Photo by Chris Kessler
A Cream city corner, the Allen-Bradley Clock Tower visible from the threshold. Diners thread inside the door. A breeze of clingy dresses, dandy bow ties and crisp button-down shirts whistles past. The excitement, visible in their eyes, is mirrored by the hostess.
Braise Restaurant is the new toy, the Walker’s Point establishment that’s caught the sunlight of a mild spring day. Does it direct or reflect what diners want? I’d say both.
Braise’s slow food mantra is on the radar. But the topically relevant cuisine is not its only allure. Restaurateurs pondering Walker’s Point as a model of (early) success in a gritty, urban neighborhood – Second Street, in particular – will find encouragement. Not that there aren’t other businesses with deeper roots than Braise – the ghostly glowing storefront of Shaker’s Cigar Bar, the behind-the-bar cooking wizardry of Crazy Water. The street is a diverse continuum of offbeat bars and restaurants, rounded out by commercial ventures in tattooing, yoga, upscale kitchen fixtures, carpeting and artisan chocolates, among other rogue enterprises.
Back on the front stoop of Braise in late winter, you can almost make out the new “radically green” Clock Shadow Building several blocks south. Beyond environmental efficiency, it houses a cheese factory and the retail shop for Milwaukee-born Purple Door Ice Cream. It’s a neighborhood in transition, the glorified grit before the gentrification. What better entry is there to a story that extols local restaurants than an evolving neighborhood? Dig in.
Some of the best dishes are coming from restaurant kitchens that butcher their meat in-house.
Hinterland Erie Gastropub
Paul Funk has never participated in the slaughter of a pig. In 2002, the Racine native left the Midwest for Colorado, then headed to Wyoming and short stints in the south of France and Florence, Italy. But the opportunities offered in Wyoming stuck with him. They were in restaurant kitchens committed to food gathering in its most basic forms – gardens, pigpens and pastures.
Two years ago, Funk arrived in Milwaukee looking for work but didn’t cast his net wide. “There were basically two restaurants on the list,” he recalls. One was Hinterland, and he haunted the bar (he says) until they agreed to hire him. Funk, now 32, was initially brought on for a finite period of time, but his skills and enterprising nature helped turn a monthlong gig into a full-time job. His agility – not to mention zealousness – with the knife led to his current position as Hinterland’s resident butcher.
Funk, who handles all things charcuterie at Hinterland, is among an elite group of local chefs doing in-house butchering to not only use the straightforward “choice” cuts, but everything else as well, making sausages, pâtés, rillettes (which bear a resemblance to pâté), head cheese and cured meats.
“Contemporary American” is the vague umbrella term for the Hinterland kitchen’s craft, yet it doesn’t do justice to the game and fresh fish (sensitively and skillfully handled), the seasonal stashes of goods (ramps to asparagus to verpa, similar to morel mushrooms), and a growing list of things that originate in the whole pigs they buy from Wisconsin farms. The catalog of creations that the spoils go to includes hot dogs and brats, porchetta (boneless pork roast), English pork pies, pork chops, scrapple made from the kidneys, noodles from the skin, fat for gnocchi and so on. Wasting it would be incongruous and disrespectful to both the animal and the person who raised it.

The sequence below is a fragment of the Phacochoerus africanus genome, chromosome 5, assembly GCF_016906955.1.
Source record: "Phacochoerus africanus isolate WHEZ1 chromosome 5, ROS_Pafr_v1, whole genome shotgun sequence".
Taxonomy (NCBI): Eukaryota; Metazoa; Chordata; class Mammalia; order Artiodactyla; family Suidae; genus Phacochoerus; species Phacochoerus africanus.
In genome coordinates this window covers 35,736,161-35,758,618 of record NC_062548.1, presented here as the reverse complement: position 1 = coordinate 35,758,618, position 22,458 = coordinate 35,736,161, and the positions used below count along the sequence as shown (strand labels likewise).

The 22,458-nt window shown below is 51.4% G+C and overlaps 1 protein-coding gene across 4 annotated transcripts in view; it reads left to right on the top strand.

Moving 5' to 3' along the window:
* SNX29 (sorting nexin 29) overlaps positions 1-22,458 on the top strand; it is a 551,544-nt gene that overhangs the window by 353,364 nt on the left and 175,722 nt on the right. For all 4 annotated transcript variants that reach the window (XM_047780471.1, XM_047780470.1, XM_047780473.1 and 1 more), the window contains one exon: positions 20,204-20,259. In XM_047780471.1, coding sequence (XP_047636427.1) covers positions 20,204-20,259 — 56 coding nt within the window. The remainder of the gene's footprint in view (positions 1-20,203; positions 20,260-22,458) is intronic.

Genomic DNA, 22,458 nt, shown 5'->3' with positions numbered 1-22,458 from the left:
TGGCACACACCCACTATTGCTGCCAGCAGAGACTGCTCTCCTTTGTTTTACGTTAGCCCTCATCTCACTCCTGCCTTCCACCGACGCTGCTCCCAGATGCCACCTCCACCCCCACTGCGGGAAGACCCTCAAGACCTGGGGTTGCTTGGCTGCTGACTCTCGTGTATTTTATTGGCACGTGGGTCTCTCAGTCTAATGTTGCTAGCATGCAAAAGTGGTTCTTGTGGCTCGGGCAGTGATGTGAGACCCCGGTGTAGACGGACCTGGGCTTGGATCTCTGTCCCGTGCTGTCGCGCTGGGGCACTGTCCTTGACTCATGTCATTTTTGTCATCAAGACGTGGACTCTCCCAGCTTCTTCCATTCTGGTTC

Proponents of in-house butchering argue that it’s cheaper in the long run for the restaurant to buy whole, but only if the chefs are proficient at breaking down the animal. Hinterland would like to expand the restaurant’s butchering to lamb and beef, executive chef Dan Van Rite says, but the size of the kitchen places limits. You wouldn’t know it looking at the menu, which is reprinted often. Recent awesomeness: wood-fire grilled elk New York strip steak with beluga lentils, maitake mushrooms and huckleberry reduction; and Oregon steelhead with fiddlehead ferns and grilled spring onions. Entrées $30-$43. (222 E. Erie St., Suite 100, 414-727-9300)
Every few weeks, the chefs at Sanford have a delivery that unites them for a pragmatic purpose. The lamb carcass in their care comes from Delavan-based Pinn-Oak Ridge Farms, whose animals are raised on a grain-based diet devoid of hormones and antibiotics. Chef de cuisine Justin Aprahamian is ready with his boning knife, meat saw and cleaver. It’s the time for skill and efficiency, not creativity.
First, Aprahamian and his sous chefs break down “the primals” (back legs and shoulders) from the carcass, which is already, hauntingly, missing its head. From there, they turn to the delicate task of removing the meat from the neck. The steps continue until every part is extracted and set aside for a specific purpose at the restaurant. Aprahamian uses the ribs and belly on a recent tasting menu. Meat from the neck is cured to make coppa, a heady cold cut similar to prosciutto. The lamb shanks become a filling for ravioli; the bones, one of the foundations for a sauce. Nothing goes to waste.
In the soft, serene light of the elegant 55-seat dining room, blades and butchering are not on anyone’s mind. Servers unobtrusively scrape crumbs off an ivory tablecloth, and the courses seamlessly unfold. Conversation is muted. Expectations are high, and they are met. Spring menu highlights: grilled duck breast with olive dumplings, charred ramps and romesco sauce; and roasted lamb shoulder and braised lamb cannelloni with sheep’s milk, morels and spring peas. Entrées $33-$36. (1547 N. Jackson St., 414-276-9608)